HARRISBURG – Secretary of State Kathy Boockvar announced Wednesday that Pennsylvania’s first state-wide enhanced post-election audit overwhelmingly confirmed the outcome of both the Democratic and Republican Presidential Primary races.
Counties conducted an audit using a statistical sample of 400 ballots cast in the June 2, 2020, presidential primary that were randomly selected from across the state. Based on the results of this random sampling, the chance that the audit gave a false-positive result is less than 0.1 percent.
“Election officials across the state did a great job piloting this important election audit, to provide Pennsylvania voters with an extra level of confidence in the outcome of elections in an unprecedented year,” Boockvar said.
“Audits complement our existing election security safeguards and further strengthen the commonwealth’s ability to withstand an attack on or challenge to its electoral system and confirm that the outcome of an election is accurate.”
Pennsylvania is one of the first states in the nation to pioneer pilots of the risk-limiting audit (RLA), a scientifically designed procedure using statistical methods to confirm whether reported election outcomes are correct and to detect possible interference.
RLAs examine a random sample of paper ballots, comparing the votes on paper to the totals reported by the vote-counting machines to ensure that the winner actually won.
These types of audits can confirm that voting systems tabulated the paper ballots accurately enough that a full hand count would produce the same outcome.
County election officials, Department of State staff, and election experts from VotingWorks, the Brennan Center for Justice at NYU School of Law, and Verified Voting participated in developing and implementing the pilot audit.
“VotingWorks is proud to support Pennsylvania in this historic, statewide risk-limiting audit pilot,” said Ginny Vander Roest, election implementation manager, VotingWorks. “County election administrators across the state came together to make this important election security measure a priority.”
Robust post-election audits have been recommended by the U.S. Department of Homeland Security, the U.S. Senate Select Intelligence Committee, and many other experts as one part of a strong and resilient election infrastructure.
“Like anything, preparation up front makes the process easy. The work that we put in during canvassing, logging and organizing our ballots made the risk-limiting audit pilot quick, easy and painless,” said Tim Benyo, chief clerk, Lehigh County Election Board.
“Risk-limiting audits are a fantastic way to ensure votes cast were tabulated accurately. Any tool Pennsylvania has to promote confidence in the accuracy of our work is a tool we need to use.”
The success of this first enhanced state-wide audit will provide the post-election audit workgroup with valuable information that it can use to continue to develop auditing practices and procedures that advance election security and integrity across the Commonwealth.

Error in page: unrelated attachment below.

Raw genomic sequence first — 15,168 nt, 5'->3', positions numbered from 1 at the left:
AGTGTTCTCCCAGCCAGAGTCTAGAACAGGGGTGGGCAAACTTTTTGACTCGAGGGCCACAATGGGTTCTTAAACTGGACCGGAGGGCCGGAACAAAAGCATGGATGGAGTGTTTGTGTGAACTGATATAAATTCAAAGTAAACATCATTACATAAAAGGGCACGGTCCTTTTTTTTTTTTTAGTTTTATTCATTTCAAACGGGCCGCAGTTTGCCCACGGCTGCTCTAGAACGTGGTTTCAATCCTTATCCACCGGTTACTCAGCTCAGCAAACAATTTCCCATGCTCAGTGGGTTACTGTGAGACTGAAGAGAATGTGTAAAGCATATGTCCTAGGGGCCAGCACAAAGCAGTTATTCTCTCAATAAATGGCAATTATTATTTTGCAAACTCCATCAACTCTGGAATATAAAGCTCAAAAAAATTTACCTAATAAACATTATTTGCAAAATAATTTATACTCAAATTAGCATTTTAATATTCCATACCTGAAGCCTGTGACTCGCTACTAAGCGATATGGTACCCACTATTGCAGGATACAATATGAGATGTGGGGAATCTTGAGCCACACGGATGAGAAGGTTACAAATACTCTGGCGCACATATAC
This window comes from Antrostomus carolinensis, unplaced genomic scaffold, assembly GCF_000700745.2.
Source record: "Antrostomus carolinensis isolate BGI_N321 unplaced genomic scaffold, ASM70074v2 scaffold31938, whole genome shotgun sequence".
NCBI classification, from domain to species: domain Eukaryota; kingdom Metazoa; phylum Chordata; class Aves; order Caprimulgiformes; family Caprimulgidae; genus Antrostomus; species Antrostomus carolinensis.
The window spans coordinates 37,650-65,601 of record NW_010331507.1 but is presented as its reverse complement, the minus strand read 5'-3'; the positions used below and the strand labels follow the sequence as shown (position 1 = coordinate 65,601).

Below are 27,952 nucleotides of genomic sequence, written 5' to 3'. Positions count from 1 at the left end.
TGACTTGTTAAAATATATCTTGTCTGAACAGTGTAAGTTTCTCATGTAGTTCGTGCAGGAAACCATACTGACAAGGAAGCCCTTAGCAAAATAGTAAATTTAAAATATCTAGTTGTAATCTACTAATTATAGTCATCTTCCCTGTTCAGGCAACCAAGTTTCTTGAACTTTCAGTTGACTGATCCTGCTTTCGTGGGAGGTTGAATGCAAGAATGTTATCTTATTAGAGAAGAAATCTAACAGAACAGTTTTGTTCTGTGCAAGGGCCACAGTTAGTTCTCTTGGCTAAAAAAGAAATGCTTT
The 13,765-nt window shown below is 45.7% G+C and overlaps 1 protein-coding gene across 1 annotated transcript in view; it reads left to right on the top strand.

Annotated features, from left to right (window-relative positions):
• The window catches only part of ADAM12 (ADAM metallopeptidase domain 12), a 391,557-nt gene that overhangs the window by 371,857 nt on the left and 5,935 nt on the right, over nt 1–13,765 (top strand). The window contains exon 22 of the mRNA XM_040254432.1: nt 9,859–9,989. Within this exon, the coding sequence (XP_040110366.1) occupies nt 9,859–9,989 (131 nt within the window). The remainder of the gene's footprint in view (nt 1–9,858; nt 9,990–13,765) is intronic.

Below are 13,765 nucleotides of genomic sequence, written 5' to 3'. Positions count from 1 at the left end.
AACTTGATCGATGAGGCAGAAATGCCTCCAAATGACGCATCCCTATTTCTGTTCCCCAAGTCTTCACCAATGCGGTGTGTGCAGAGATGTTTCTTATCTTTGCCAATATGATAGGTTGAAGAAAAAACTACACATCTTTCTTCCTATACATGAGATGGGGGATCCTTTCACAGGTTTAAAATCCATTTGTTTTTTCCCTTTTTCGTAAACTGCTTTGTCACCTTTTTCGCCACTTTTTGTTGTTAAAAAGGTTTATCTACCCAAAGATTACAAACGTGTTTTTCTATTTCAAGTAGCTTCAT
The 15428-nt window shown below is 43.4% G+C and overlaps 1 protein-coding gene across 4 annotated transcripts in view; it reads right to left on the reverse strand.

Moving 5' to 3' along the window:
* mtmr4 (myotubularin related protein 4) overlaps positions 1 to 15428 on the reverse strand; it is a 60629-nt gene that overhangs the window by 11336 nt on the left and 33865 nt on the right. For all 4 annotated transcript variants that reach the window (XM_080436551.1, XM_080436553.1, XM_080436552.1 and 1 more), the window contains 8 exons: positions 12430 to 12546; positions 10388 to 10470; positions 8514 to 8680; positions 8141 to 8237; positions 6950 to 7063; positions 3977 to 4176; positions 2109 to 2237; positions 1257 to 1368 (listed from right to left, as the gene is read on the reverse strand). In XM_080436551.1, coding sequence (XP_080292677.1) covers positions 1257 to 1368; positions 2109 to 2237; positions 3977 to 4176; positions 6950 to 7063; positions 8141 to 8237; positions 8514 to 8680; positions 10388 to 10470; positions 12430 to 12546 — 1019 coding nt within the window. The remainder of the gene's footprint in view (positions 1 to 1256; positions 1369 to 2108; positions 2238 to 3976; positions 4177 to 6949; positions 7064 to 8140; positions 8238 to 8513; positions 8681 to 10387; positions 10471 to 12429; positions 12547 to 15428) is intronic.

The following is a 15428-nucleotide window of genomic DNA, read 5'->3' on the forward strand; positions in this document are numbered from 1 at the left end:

“Pennsylvania’s first statewide risk-limiting audit pilot is an important step forward in the Keystone State’s efforts to make voting safe and secure for all voters this November,” said Liz Howard, senior counsel, Brennan Center for Justice at NYU School of Law.
“We’re proud to partner with state and local election officials to help them implement the ‘gold standard’ of post-election audits to protect voter confidence in the integrity of our elections.”
Over the past two years, the Department of State certified seven new voting systems that provide a paper record of each vote cast, meet the latest standards of security and accessibility, and can be thoroughly audited.
All counties had implemented new voting systems in time for the 2020 primary. Previous County RLA pilots were held successfully in Mercer and Philadelphia counties in 2019.
“We are again happy to participate in the piloting of a risk-limiting audit and look forward to working with officials from around the state in making this type of audit a permanent fixture after all elections going forward,” said Lisa Deeley, chairwoman, Philadelphia City Commissioners.
“These cutting-edge risk-limiting audits help us demonstrate to voters that their votes counted and were counted accurately.”
In addition, in Pennsylvania every voting system and paper ballot must include plain text that voters can read to verify their choices before casting their ballot, and every system has successfully completed penetration testing, access-control testing and testing to ensure that every access point, software and firmware are protected from tampering.
Many other important recommendations by national security and cybersecurity experts are in place in Pennsylvania, including mandatory pre-election testing of all voting equipment before every election.
For more information on election security in Pennsylvania, visit votesPA.com.